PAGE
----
A projectionist in a Detroit theater named Paul (John Leguizamo) is reading about the 16th Century vanishing of the Roanoke Colony, when the lights suddenly go out. He finds that everyone in the theater has vanished, leaving their clothes behind. He runs into a security guard (Arthur Cartwright) holding a flashlight. Paul has a headlamp on, and they guess that people holding lights are protected from whatever lurks in the darkness. The guard goes off to investigate a noise and when his light goes out, he vanishes. Paul hears the guard cry out and his own headlamp goes out. A woman in scrubs, Rosemary (Thandie Newton) is searching for a child named Manny.

The next morning, TV reporter Luke Ryder (Hayden Christensen) wakes up and notices the lights are out. A report from Chicago features a reporter telling people to keep a light on at all times. Three days later, Luke is alone in the darkness, scrounging for flashlight batteries and checking out cars. He finds a tavern powered by a portable generator, where the barmaid’s 12-year-old son James Leary (Jacob Lattimore) is waiting. He insists his mother is in a church down the street and will be back soon. Luke explains to him that it is eleven AM, and the days are getting shorter.

They are joined by Rosemary, still looking for Manny. Paul stumbles in with a concussion. He says he had been taken by the darkness, but his headlamp went back on, and he re-appeared. He recounts the story of Roanoke Colony, where a hundred settlers vanished overnight, and the word CROATOAN was carved into a fencepost. The generator is failing, and Paul needs medical attention. Luke suggests they go to Chicago. He and Rosemary go out to get an abandoned truck. Their flashlights begin losing power and they go into the hospital to find batteries.

Rosemary thinks she hears a baby crying and Luke says it is the dark trying to trick her. She goes to a streetlight and vanishes when it goes out. Back at the bar, the generator is failing and the lights flicker. Paul searches for James in the tunnels under the bar. James is wearing a necklace of glow-sticks and is safe, but Paul vanishes. Luke pushes a truck back to the bar and they use the generator to start the truck. They drive to the nearby church and James gets out to find his mother. Luke drives off, but he returns when he sees the word CROATOAN carved in a sign. The car battery dies, and the lights go out and Luke disappears. James cowers in the church all night, where the candles are going out one by one.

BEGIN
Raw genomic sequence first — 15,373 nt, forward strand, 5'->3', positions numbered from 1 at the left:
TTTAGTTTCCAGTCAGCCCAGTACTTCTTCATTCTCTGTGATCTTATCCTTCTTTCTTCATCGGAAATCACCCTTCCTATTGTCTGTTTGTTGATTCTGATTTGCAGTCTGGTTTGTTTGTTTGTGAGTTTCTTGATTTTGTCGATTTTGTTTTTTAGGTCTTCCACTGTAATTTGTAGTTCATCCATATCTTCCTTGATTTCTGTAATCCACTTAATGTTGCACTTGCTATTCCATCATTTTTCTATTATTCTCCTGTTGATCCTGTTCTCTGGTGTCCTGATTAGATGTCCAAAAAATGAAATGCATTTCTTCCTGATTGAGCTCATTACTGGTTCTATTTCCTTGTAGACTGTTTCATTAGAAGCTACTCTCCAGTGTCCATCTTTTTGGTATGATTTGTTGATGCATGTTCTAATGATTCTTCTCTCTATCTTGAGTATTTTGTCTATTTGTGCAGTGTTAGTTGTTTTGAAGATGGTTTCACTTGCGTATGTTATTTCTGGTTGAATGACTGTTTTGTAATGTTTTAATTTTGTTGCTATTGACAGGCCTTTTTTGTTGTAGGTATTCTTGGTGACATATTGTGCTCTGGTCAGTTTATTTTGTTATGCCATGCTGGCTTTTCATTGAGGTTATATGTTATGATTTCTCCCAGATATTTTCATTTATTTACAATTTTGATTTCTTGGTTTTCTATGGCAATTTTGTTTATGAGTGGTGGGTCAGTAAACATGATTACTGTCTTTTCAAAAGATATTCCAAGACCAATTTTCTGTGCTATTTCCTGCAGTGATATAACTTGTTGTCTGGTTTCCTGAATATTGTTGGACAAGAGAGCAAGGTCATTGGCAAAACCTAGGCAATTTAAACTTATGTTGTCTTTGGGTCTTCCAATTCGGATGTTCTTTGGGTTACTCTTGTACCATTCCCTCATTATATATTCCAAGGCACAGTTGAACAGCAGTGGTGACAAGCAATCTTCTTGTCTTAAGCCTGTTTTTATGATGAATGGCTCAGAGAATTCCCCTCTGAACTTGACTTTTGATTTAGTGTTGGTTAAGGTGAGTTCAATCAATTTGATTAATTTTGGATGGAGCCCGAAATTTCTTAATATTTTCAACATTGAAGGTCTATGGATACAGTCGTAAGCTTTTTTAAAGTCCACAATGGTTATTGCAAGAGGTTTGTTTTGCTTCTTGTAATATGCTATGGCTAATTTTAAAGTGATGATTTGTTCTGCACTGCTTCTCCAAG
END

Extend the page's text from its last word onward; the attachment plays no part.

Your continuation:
He wakes at daylight and finds that one candle has burned all night. A little girl named Brianna (Taylor Groothius) appears with a solar-powered flashlight. As they leave the church, they see a police horse eating spilled apples and decide to ride it to Chicago. As the sun sets on the two children leaving the city, we see the shadows of Luke, Paul, and Rosemary watching them as darkness falls. The solar light goes on, though James knows that the days are getting shorter, and the light must ultimately fail when the sun goes out entirely.

The film was directed by Brad Anderson, based on a screenplay by Anthony Jaswinski, produced by John Herrick of Herrick Entertainment. Spanish composer Lucas Vidal did the film score, his first. The movie was shown in only six theaters in the US, and was considered a flop, but it made some money in foreign markets, mostly South Korea. It received mixed reviews, though some admired its slow, talky, creepy style. The film was shot in twenty days. Main characters Luke, Paul , (Rose) Mary, and James are named after figures in the Bible. The cast members jogged in place between takes to maintain intensity. The three main characters do not howl in pain when taken by the dark, but say things like, “I exist.” Each one interacts with a secondary character before coming to the bar. And they die or vanish in they order they appear on screen.